Publisher: Changeling Press
Cover Artist: Bryan Keller
Rivals to friends to lovers and more — there’s much ado about you, you, you.
Open Cover Before Striking: Davis Carmichael doesn’t do love. He’d rather strip naked and crawl through a field of broken glass than give anyone that much control over him. The only thing he cares about is his journalism career. That is, until he meets Cristian Baranov, a die-hard Romeo with an uncanny knack for making connections and taming cranky wordsmiths. A man who breaks down Davis’s resistance with a sweep of his hand for just one night. Neither expected they’d ever meet again, but fate has other plans…
Best Laid Plans: Jefferson’s a serious-natured soccer star, and Teddy was born to party till the wheels come off. But they have more fun fighting with each other than they would kissing anyone else. Maybe — maybe — they’re falling in love. But when everything turns topsy-turvy, is their new alliance strong enough to save the day?
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Copyright ©2019 Willa Okati
Excerpt from Best Laid Plans
Teddy retraced his path backward, down the three shallow porch steps and onto the sidewalk in front of 1514 Saltman Street. Dandelions and crabgrass grew through cracks in the pavement, and someone named BIG JOE had signed the concrete before it dried back in — Teddy squinted — 1983.
Teddy pressed the fingertips of both hands to his mouth as he craned his neck for a good look up at 1514. Two blocks away from the University of West Ioannes campus. Near enough to walk; far enough for independence. Red brick — the kind of red that made him think of sunsets and abattoirs — battered and chipped at the corners. Faded black shutters at every window. The wooden porch boards had been painted a dull slate gray and had gaps between them big enough to lose a quarter down. Straight-up house on the bottom floor, divided into two doll-sized apartments on the second floor. Climbing vines draped lushly over the walls. And it had balconies.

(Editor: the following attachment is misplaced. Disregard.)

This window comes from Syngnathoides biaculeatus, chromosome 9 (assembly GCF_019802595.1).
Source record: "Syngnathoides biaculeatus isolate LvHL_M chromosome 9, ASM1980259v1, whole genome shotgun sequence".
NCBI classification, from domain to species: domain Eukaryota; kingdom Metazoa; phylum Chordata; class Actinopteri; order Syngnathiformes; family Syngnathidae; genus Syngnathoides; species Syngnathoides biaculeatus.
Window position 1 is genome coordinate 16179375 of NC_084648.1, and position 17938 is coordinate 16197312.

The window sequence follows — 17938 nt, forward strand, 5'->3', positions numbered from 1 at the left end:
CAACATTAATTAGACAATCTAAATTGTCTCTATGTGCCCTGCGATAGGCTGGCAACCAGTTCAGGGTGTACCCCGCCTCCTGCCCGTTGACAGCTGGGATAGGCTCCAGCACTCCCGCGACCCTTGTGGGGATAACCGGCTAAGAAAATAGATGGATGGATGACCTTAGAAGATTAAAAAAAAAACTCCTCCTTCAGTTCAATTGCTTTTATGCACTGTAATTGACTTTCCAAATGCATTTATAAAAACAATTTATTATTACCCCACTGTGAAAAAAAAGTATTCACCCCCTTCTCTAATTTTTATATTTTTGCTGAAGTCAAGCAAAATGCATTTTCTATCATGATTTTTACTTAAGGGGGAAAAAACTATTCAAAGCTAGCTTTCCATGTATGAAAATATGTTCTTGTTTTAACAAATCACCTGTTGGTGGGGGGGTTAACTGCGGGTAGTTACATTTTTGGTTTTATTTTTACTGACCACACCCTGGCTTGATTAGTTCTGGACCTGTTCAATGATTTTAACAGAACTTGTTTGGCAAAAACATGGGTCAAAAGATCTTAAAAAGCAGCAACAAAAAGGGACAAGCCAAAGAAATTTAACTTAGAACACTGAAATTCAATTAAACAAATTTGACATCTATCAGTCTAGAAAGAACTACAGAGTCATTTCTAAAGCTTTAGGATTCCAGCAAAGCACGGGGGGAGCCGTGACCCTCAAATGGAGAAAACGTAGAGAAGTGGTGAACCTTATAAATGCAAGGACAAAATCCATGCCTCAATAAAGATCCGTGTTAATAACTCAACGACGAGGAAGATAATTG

Yes and yes again. Teddy’s grin grew behind the lattice of his fingertips. He jigged in place, three steps of a Cossack kick that made his mop of coppery hair bounce over his forehead. It’s perfect.
He shaded his eyes to squint up at the balconies. Those were what had really sold him on the deal — well, he would have signed up no matter what to get out of the dorms, but anyway. When he’d been offered a chance at a different arrangement, he’d jumped at it. He’d imagined it would be nice, but this was the cherry on top. His own private balcony, where he could cozy up in a blanket in winter and leave his flip-flops wherever he pleased during the summer months. He’d bet it got great natural light. He’d been born to bask, and his full-body dusting of freckles proved it.
Did the balcony already have a chair, or would he need to scout one out at the Army Surplus? Teddy stood on his tiptoes, but he couldn’t be sure. The sturdy vines growing up the sides of the house made it difficult to see past them in places, so thick and verdant green that they had their own personality.
Hmm. I wonder…
Teddy kicked off his shoes and wiggled his bare toes on the pavement, right over BIG JOE’s signature. The vines looked strong enough to climb, and he was a small guy. They ought to hold five-four and a buck-twenty-five. He tugged at a trailing green tendril to check and made a pleased noise in the back of his throat when they didn’t give way. They barely budged except to rustle at him in annoyance.
“Let’s see what we can see,” he said, reaching for a double grip on the vines over his head. “Up, up, and away!”